We recently learned that 100 New York City restaurants would be participating in a food waste composting program. Now, The New York Times reports that Mayor Bloomberg, who in February called food waste “New York City’s final recycling frontier", will soon announce a new composting plan that aims to divert 100,000 tons of food scraps from landfills each year and become mandatory city-wide by 2016. It's not just good for the environment, it is financially wise, as well:
The city spent $336 million last year disposing of residential trash, exporting most of it to landfills in Ohio, Pennsylvania and South Carolina.
Food waste and other organic materials account for almost a third of all residential trash, and the city could save about $100 million a year by diverting it from landfills, said Ron Gonen, who was hired last year as deputy sanitation commissioner for recycling and sustainability, a new job at the department.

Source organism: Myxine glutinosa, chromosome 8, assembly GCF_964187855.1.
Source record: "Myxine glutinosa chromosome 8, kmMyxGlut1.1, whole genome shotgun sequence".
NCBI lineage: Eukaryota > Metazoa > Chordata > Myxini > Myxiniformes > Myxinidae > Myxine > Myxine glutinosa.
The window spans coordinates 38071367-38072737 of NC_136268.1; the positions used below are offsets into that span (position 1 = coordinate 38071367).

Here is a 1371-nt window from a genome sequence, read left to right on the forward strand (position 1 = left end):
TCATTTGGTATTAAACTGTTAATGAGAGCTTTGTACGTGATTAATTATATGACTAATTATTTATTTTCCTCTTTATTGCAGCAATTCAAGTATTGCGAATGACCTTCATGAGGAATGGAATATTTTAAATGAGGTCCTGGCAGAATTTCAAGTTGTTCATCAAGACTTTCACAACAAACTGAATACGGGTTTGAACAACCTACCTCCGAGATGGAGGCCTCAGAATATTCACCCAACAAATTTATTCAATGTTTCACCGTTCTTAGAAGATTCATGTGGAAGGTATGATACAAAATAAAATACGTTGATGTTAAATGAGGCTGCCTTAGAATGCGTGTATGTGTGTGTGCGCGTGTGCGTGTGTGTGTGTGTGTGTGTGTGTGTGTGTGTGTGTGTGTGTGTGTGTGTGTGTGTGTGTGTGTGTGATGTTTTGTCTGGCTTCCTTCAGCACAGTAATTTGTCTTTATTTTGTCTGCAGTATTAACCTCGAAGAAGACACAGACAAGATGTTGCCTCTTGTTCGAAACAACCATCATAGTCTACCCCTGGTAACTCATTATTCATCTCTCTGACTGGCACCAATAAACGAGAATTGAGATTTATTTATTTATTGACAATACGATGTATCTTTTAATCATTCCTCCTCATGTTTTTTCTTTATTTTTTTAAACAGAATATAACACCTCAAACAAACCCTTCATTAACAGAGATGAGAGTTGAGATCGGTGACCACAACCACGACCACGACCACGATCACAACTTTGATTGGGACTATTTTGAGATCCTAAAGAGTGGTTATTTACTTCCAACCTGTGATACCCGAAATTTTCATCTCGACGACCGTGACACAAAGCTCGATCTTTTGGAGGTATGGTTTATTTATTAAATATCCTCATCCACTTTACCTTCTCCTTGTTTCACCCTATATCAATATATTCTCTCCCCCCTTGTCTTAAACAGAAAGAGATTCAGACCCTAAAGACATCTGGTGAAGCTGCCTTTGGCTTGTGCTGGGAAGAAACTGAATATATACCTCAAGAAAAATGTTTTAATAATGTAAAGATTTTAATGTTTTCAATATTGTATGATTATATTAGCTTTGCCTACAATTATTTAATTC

“We bury 1.2 million tons of food waste in landfills every year at a cost of nearly $80 per ton,” he said. “That waste can be used as fertilizer or converted to energy at a much lower price. That’s good for the environment and for taxpayers.”
We've long covered the importance (and many different ways) of composting at home, but municipal programs like those in San Francisco and soon New York are important in systemically changing how we look at waste and opportunity. If you want to learn more, Jaymi Heimbuch visited the San Francisco waste processing facility to learn how composting can work on such a large scale.